Thursday, April 19, 2018

the freehearted hospitality of God


What good is it, my brothers and sisters, if someone claims to have faith but has no deeds? 
Can such faith save them? 
Suppose a brother or a sister is without clothes and daily food [and water]. 
If one of you says to them, “Go in peace; keep warm and well fed, [drink up!]” 
but does nothing about their physical needs, what good is it? 
In the same way, faith by itself, if it is not accompanied by action, is dead.
James 2:14-17 [areas in brackets my own interpolations]


People leave their homes and travel north because they have to, not because they want to. 
War, civil strife, natural disaster; poverty, hunger, and fear drive them.


(In his own remarks, later in the program, the mayor pointed out that people come north 
for many reasons - but for none of them does anyone deserve to die in the desert of thirst.)


And sometimes they are welcomed home in a place they have never been before. 
We drink from others’ wells - we all do. 
Let us remember as we bless these trucks with holy water and pious words 
that they carry to others the lifegiving water for which we all share the need.


Bless the drivers; keep them safe.
Bless the trucks; keep them running.
Bless the travelers - bring them safe across the desert to a place they do [may] not know.


And to the people they may never meet, may this work today be a witness 
to the freehearted hospitality of God.

Amen.

Remarks prepared for the blessing of the fleet of water trucks at Humane Borders,
Tucson, Arizona.

Humane Borders
Participants in the Blessing of the Fleet, 2018, April 15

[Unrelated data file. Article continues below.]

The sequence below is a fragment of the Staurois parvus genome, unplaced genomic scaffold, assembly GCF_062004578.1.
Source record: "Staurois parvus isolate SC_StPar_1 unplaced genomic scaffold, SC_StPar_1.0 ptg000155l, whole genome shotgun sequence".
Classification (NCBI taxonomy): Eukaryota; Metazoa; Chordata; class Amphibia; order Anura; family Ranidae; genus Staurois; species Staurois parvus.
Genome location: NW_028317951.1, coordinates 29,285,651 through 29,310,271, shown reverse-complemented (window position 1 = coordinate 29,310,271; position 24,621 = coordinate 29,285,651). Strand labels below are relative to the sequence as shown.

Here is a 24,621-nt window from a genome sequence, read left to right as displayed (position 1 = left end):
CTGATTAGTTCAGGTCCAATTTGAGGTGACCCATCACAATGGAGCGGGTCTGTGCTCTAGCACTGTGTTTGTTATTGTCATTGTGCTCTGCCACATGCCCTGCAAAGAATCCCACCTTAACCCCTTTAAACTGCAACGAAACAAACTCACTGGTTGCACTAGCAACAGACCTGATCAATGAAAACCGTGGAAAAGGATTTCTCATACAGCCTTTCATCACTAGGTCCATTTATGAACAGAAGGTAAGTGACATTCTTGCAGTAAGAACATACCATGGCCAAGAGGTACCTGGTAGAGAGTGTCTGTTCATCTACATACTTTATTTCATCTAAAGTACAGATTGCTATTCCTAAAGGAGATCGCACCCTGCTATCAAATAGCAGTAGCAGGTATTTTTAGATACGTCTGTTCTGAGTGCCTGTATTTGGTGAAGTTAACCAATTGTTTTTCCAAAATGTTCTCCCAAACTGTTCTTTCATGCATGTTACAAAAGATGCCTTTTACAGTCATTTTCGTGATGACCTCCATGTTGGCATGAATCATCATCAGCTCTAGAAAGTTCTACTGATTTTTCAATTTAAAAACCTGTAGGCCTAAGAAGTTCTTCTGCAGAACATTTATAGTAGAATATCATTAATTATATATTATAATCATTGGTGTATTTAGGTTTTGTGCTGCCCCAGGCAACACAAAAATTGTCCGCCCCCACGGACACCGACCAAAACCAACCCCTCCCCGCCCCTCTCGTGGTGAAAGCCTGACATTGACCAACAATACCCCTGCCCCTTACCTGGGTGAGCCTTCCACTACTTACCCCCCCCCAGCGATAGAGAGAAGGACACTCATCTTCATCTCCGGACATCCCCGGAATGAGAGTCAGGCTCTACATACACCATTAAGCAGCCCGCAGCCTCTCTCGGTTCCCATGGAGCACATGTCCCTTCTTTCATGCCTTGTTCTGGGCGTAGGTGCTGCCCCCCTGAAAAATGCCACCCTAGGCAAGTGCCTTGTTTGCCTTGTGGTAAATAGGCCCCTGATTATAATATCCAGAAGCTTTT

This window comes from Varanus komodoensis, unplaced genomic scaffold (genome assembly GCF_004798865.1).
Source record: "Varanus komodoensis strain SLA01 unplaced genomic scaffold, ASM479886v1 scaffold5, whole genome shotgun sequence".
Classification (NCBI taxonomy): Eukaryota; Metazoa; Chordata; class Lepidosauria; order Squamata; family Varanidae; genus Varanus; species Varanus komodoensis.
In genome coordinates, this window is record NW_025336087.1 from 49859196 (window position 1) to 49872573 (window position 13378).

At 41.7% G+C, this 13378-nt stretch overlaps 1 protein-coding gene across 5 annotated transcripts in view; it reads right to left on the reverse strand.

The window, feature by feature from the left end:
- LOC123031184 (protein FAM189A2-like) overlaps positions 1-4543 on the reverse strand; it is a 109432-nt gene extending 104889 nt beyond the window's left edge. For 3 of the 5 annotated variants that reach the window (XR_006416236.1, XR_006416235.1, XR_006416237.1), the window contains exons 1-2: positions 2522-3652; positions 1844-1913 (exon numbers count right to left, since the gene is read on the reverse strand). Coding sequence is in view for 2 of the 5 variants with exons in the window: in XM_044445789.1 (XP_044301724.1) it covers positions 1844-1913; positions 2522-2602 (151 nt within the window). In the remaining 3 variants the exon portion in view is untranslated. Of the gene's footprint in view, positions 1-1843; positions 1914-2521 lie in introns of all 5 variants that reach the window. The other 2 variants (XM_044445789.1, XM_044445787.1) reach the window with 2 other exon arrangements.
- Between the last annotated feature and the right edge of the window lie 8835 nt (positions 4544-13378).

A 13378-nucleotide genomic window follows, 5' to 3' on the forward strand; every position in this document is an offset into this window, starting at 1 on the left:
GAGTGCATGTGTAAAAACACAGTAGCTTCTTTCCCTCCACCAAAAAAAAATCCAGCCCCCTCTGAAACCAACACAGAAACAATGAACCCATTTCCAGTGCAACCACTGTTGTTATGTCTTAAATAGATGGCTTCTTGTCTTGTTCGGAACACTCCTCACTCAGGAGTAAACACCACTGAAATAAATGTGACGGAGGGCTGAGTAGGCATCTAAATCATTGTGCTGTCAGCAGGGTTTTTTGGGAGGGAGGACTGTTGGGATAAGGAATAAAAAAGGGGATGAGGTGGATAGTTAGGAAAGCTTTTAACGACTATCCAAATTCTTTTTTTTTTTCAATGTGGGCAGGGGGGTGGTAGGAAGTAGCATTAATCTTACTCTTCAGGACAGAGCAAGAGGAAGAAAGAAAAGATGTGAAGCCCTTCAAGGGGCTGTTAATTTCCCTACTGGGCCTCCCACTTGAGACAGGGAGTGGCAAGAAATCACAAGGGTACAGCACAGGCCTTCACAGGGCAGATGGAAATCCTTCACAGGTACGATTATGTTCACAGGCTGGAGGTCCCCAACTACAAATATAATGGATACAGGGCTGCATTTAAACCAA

The Rev. Dr. John Leech,
Priest of the Episcopal Church


Rev. Mateo Chavez
Pastor of Lutheran Spanish Language congregation,
San Juan Bautista


Fr. John Erickson,
Orthodox Church of America,
Professor Emeritus, St. Vladimir’s Orthodox Theological Seminary


Mayor, Jonathan Rothschild
(earlier President of Temple Emanu-el) Rabbi Aaron is in Poland.


Abbot Ajahn Sarayut Amanta
Tucson Buddhist Meditation Center and Wat Buddhametta


Dan Abbot/Norm Baker (Volunteers with Humane Borders)


Rev. Ailsa Gonzalez
First Christian Church
On whose property Humane Borders was born


Dinah Bear
Chair of Board of Directors, Humane Borders

Moderator: Rev. John Hoelter, Evangelical Lutheran Church in America

Wednesday, February 7, 2018

parishioner portal

Parishioner Portal Login: Access Denied.

Hey there fellow pastors! Tired of those pesky people from your parish who ask questions and want to talk about God and stuff? Here's a solution. Crabbed from our fellow professionals in the medical industry: online portal communication.

Instead of returning (or God help you, initiating) telephone calls, simply refer the worried well (and the not so well) to your website, and ask them to create a login and password for their very own Parishioner Portal (TM) (R) you heard it here 1st.